When you are imposing multiple levels of standardized tests, such as my children (4th and 6th grade) must take, you must be very consistent on how you define terms like “protagonist” and “denominator” so that they match in the school-wide test, the district-wide test and finally, the statewide test mandated by statute.
This is how measurement driven instruction improves zombification.
More numbered maxims on writing science fiction.
Splitting infinitives is made possible because English is not Latin. They were not considered poor grammar until the late 1800’s when grammarians decided that if you can’t do it in Latin, you shouldn’t do it in English.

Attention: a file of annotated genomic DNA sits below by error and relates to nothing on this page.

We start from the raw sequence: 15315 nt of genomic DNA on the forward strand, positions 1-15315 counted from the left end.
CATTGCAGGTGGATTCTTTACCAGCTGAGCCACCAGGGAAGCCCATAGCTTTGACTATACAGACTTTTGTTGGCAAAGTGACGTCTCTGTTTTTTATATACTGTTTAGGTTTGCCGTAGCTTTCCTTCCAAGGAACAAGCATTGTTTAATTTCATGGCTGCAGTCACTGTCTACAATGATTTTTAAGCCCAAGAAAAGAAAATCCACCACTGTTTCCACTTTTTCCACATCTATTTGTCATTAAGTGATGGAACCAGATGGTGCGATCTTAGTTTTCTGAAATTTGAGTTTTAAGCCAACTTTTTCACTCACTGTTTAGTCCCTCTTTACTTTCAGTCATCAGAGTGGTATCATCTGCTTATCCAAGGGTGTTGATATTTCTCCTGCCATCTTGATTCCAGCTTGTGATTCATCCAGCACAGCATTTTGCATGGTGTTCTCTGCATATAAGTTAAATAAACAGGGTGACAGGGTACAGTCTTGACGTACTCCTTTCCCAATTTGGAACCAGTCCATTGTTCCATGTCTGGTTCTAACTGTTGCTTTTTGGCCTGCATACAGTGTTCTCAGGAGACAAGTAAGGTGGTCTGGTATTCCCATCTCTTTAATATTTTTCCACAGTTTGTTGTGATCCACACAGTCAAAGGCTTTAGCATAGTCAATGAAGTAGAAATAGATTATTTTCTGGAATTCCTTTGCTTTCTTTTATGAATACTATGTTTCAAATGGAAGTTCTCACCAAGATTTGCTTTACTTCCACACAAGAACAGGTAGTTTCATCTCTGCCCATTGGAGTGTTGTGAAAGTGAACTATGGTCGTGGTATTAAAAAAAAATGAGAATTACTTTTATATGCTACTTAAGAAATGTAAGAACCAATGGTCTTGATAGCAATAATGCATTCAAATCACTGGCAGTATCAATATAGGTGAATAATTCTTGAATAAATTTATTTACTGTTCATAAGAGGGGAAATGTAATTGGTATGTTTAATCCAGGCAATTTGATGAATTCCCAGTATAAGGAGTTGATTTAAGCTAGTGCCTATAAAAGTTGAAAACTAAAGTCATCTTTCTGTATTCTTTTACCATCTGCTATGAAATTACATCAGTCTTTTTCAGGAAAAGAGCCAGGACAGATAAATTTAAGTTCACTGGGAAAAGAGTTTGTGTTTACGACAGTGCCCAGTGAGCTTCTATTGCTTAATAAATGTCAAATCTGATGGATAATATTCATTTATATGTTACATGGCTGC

English has a Germanic word order (There was a Germanic tribe called the Angles who spoke Anglic – you can see where that goes, right?). Differs it does from usage of standardized Latin.
Anyway, we’re over it. The Chicago Manual of Style has been over it since the 80’s, but the country as a whole, has been over it for over 50 years.
Grammar Girl explains here.
“To boldly go…” is often cited as the phrase that moved us past this. (One site credited the line to Captain Kirk – who is fictional. It was almost certainly written by Gene Roddenberry.)
BTW – it’s now OK to use it on standardized tests as well.